Aiken in Aiken County, South Carolina — The American South (South Atlantic)
The source of water for early settlers.
A stagecoach stop on route from Abbeville to
Charleston, S.C. Deeded to City of Aiken 1844
by Wm. Peronneau Finley. Restored by many
friends in 1972.
The National Register
of Historic Places
Department of Archives
Location. 33° 33.035′ N, 81° 43.641′ W. Marker is in Aiken, South Carolina, in Aiken County. Marker is on Coker Springs Road SW, on the left when traveling west. Click for map. Turn on Coker Springs Road off of Whiskey Road. (Coker Springs is between Easy Street and DuPree Place). Continue on Coker Springs as road becomes dirt. The Springs are down on the left. To depart you may continue on Coker Springs and turn right at the end onto Newberry Street. Marker is in this post office area: Aiken SC 29801, United States of America.
Other nearby markers. At least 8 other markers are within walking distance of this marker. Aiken County Courthouse Bell (approx. 0.3 miles away); Aiken County Museum (approx. 0.3 miles away); Transit Of Venus Observatory Structure, 1882 (approx. 0.3 miles away); The One Room Schoolhouse Hitchcock Woods (approx. 0.4 miles away); a different marker also named Coker Spring (approx. 0.4 miles away); Whitney Park (approx. 0.4 miles away); Hofmann (approx. 0.4 miles away). Click for a list of all markers in Aiken.
Regarding Coker Spring. Coker Spring is a fresh water spring. Archeological remains found near this property suggest that this was probably a water supply for prehistoric Indians. The spring later served as the source of drinking water for the early settlers of Aiken (ca. 1830-1890). The spring is covered by a springhouse, which is constructed of brick, covered with stucco. The front fašade features a pedimented entranceway with a wide entablature. Stuccoed brick retaining walls extend along the left and right sides of the springhouse. The first recorded owner of Coker Spring was Ephraim Franklin who obtained the spring as part of a 285-acre land grant in 1787. Apparently the spring then changed hands several times. The spring gained prominence as a regular stop on the stagecoach route from Abbeville to Charleston, and also as the major source of drinking water for the town of Aiken which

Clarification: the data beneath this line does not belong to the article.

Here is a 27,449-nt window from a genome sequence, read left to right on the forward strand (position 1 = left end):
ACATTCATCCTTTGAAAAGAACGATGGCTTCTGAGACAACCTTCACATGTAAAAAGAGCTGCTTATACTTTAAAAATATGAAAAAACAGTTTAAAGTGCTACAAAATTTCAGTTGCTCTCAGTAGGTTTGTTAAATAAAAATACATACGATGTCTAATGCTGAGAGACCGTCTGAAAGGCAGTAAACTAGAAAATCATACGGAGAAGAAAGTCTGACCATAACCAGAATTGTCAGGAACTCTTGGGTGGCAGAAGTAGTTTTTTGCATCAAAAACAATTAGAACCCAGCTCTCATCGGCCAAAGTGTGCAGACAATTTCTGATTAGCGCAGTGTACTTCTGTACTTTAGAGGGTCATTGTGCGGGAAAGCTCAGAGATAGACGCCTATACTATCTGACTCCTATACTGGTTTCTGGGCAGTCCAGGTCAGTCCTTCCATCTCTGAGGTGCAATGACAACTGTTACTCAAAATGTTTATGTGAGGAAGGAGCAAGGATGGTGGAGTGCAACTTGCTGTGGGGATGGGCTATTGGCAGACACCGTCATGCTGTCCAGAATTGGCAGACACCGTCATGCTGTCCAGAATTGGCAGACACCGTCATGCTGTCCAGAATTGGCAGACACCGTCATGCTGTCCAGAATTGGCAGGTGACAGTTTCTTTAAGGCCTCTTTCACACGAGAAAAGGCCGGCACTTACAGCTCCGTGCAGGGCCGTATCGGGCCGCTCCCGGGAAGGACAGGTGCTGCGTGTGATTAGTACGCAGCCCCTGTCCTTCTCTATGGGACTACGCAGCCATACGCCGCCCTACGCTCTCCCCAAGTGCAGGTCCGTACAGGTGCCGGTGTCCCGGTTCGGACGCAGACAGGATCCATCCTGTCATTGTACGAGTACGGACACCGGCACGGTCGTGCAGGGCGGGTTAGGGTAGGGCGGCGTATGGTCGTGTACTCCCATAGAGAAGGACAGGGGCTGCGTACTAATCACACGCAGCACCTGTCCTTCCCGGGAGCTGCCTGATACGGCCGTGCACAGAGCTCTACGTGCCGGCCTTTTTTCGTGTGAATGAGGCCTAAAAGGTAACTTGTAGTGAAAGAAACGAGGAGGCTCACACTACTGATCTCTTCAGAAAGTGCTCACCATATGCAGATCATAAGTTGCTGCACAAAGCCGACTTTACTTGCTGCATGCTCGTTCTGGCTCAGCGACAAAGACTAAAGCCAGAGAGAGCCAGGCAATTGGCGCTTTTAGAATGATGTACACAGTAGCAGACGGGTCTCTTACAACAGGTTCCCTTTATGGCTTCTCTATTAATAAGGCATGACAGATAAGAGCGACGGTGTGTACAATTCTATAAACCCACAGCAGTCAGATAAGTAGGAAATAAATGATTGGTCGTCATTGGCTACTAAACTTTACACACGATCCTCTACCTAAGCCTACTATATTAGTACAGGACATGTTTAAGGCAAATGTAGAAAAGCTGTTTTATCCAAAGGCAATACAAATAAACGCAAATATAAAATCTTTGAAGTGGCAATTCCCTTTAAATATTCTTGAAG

National Register of Historic Places:
Coker Spring (added 1978 - - #78002490)
Coker Spring Rd. , Aiken
♦ Historic Significance: Information Potential, Event
♦ Area of Significance: Historic - Aboriginal, Social History
♦ Cultural Affiliation: None Listed
♦ Period of Significance: 1950-1974, 1875-1899, 1825-1849, 1800-1824, 1750-1799, 1000-500 AD
♦ Owner: Local
♦ Historic Function: Domestic, Landscape
♦ Historic Sub-function: Conservation Area, Park, Secondary Structure
♦ Current Function: Landscape
Also see . . . The Legacy of Coker Spring, from Aiken Regional Medical Centers. ...a fresh water spring that is formed by a "junction" where the water table intersects the ground surface. Archeologists have discovered evidence that in prehistoric times, Coker Spring served the first Native American people who lived around the area that eventually came to be called "Aiken." As fresh water sites have always been, this spring was most certainly a place where people and animals stopped for refreshment over many millennia. (Submitted on June 26, 2012, by Mike Stroud of Bluffton, South Carolina.)
1. Coker Spring
By 1791, Ephraim Franklin received
a land grant for a 285-acre farm which included the site of Coker Spring. Coker Spring was a
major source of water for the town of Aiken through the eighteenth and nineteenth centuries.
William Peronneau Finley was President of Charleston College 1857. Member S. C. Seccession Congress. Elder Presbyterian Church.
— Submitted June 26, 2012, by Mike Stroud of Bluffton, South Carolina.
2. Coker Spring
there was a girls' school, which was run by a French woman named Madame Bonnetheau, near Coker Spring around the time of the Civil War. The school prompted young men to loiter around the spring, so they could catch a glimpse of or walk with the girls.
In 1876, federal troops who were called to maintain law and order during the Reconstruction era camped near Coker Spring.
When Aiken City Council established a central waterworks in 1892, artesian wells replaced Coker Spring as the city's main water source
(The Augusta Chronicle)
— Submitted June 27, 2012, by Mike Stroud of Bluffton, South Carolina.
Categories. • Natural Features •
Credits. This page originally submitted on , by Mike Stroud of Bluffton, South Carolina. This page has been viewed 661 times since then and 181 times this year. Photos: 1, 2, 3. submitted on , by Mike Stroud of Bluffton, South Carolina. 4, 5, 6. submitted on , by Mike Stroud of Bluffton, South Carolina. This page was last revised on June 16, 2016.